BHUBANESWAR, India: India won five gold medals on the final day of the Asian Athletics Championships to finish at the top of the standings here on Sunday with a dozen gold in total. Neeraj Chopra (men’s javelin), Govindan Laxmanan (men’s 10,000 metres) and Swapna Burman (women’s heptathlon) along with the men’s and women’s teams in the 4x400m relays won gold medals in their respective events. Neeraj, who had created waves at the world level, also created a new meet record with an effort of 85.23 metres. Davinder Singh Kang of India took bronze in the event.
Gopi Thonakal made it a 1-2 for India in the men’s 10,000m by taking the silver. Jinson Johnson fetched a bronze for India in the men’s 800m.
India thus took the top spot in the medal standings with 12 gold, five silver and 12 bronze. This is the best performance by Indian athletes at the Asian Championships so far. Their previous best finish was in the last edition in 2013 at Wuhan, China, where they finished third with 4 gold, 5 silver and 4 bronze.
Continental powerhouse China lagged far behind in second place with eight gold, seven silver and five bronze.
Kazakhstan were third with four gold, two silver and two bronze.
The final day was, however, not without its share of controversy as Archana Yadav, who crossed the line first in the women’s 800m final, was stripped of the gold medal for pushing Nimali Waliwarsha Konda of Sri Lanka during the final stretch.
Yadav had produced a powerful sprint in the final stretch to register a time of two minutes and five seconds.
However, following her disqualification, Nimali who posted 2:05.23, was awarded the gold while her compatriot Gayanthika Thusari took the silver with 2:05.27.
Fumika Omori of Japan, who had originally finished fourth with 2:06.50, was upgraded to bronze.
However, the jampacked home crowd at the Kalinga Stadium soon forgot that disappointment as the other Indians made it a day to remember.
Chopra had a slow start to his campaign in the men’s javelin with progressively improving efforts of 78.39, 78.54 and 83.06 in the early stages.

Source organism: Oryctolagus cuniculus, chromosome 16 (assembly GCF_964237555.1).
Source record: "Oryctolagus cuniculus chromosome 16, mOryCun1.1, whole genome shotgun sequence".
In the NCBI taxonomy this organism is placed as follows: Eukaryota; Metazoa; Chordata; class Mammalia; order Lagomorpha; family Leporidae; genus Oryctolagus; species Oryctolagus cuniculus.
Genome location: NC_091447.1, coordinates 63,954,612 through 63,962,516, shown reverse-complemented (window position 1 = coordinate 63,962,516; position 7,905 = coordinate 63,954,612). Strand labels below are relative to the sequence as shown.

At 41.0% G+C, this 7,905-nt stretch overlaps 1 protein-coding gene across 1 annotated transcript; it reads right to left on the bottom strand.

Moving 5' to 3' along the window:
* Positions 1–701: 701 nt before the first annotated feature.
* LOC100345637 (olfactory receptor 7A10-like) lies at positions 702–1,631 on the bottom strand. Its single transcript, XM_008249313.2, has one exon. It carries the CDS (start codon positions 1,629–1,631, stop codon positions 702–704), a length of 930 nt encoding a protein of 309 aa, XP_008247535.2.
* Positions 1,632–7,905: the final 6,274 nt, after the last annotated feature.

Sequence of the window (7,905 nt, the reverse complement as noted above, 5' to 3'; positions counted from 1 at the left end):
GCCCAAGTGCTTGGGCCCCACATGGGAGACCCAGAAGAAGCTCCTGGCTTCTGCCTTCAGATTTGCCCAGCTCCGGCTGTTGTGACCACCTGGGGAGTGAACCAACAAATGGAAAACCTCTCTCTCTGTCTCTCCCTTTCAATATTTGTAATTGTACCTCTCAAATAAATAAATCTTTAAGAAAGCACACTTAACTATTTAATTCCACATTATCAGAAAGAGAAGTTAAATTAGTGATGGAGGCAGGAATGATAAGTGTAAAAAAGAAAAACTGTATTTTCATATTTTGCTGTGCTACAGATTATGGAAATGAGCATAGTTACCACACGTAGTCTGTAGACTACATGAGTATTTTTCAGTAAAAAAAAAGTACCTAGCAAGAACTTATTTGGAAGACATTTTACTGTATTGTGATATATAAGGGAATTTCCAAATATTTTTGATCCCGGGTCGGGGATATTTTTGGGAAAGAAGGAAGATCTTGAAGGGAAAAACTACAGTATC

He produced 80.99 with his fourth throw, but saved his best for the last, clinching the meet record and the gold medal with his fifth attempt of 85.23 metres.
BA Ahmed of Qatar took silver with a best attempt of 83.70m, while Kang managed 83.29.
Earlier, Burman won the second gold of the day for India with a total of 5942 points in the women’s heptathlon.
Meg Hemphill of Japan took silver with 5,883 points while India’s Purnima Hembram bagged bronze with 5,798.
Laxmanan, on the other hand, ran a tactically superb race in the men’s 10,000m. He was part of the leading pack throughout the 10,000m final before producing a strong sprint in the final lap of the 25-lap race to leave his rivals far behind.
He registered a time of 29:55.87 while Gopi clocked 29:58.89. Adilet Kyshtakbekov of Kyrgyzstan took bronze with 30:06.65.
This was the second gold medal at this meet for Laxmanan. He had won gold in the men’s 5,000m gold as well.
“It was a technical race. I am happy to win a medal. Now the target is the World Championships,” Laxmanan said.
In the final of the men’s 4x400m relay, the Indians faced a strong challenge from Sri Lanka in the early stages.
Kunju Muhammed, who started off the race for the hosts, could not keep pace with Sri Lanka’s T Dhananjaya and the Indians were in second place behind their fellow South Asians at the first baton exchange.
However, Muhammed Anas, ran a powerful second lap to give India a comfortable lead. Amoj Jacob struggled a bit during the third leg as Sri Lanka’s Kalinga Kumarage seemed to make up some of the lost ground.
But Rajiv Arokia produced some scorching pace in the final leg as the Indians won gold with a time of 3:02.92.
Vietnam were almost two seconds behind at 3:33.22, while Japan got bronze with 3:37.74.
The existing meet record of 3:30.93 is also held by India.
In men’s 800m, Johnson fetched a bronze for India with a time of 1:50.07.
R Alzofari of Kuwait won gold with 1:49.47, while Qatar’s Jamal Hairane clocked 1:49.94 to take silver. — IANS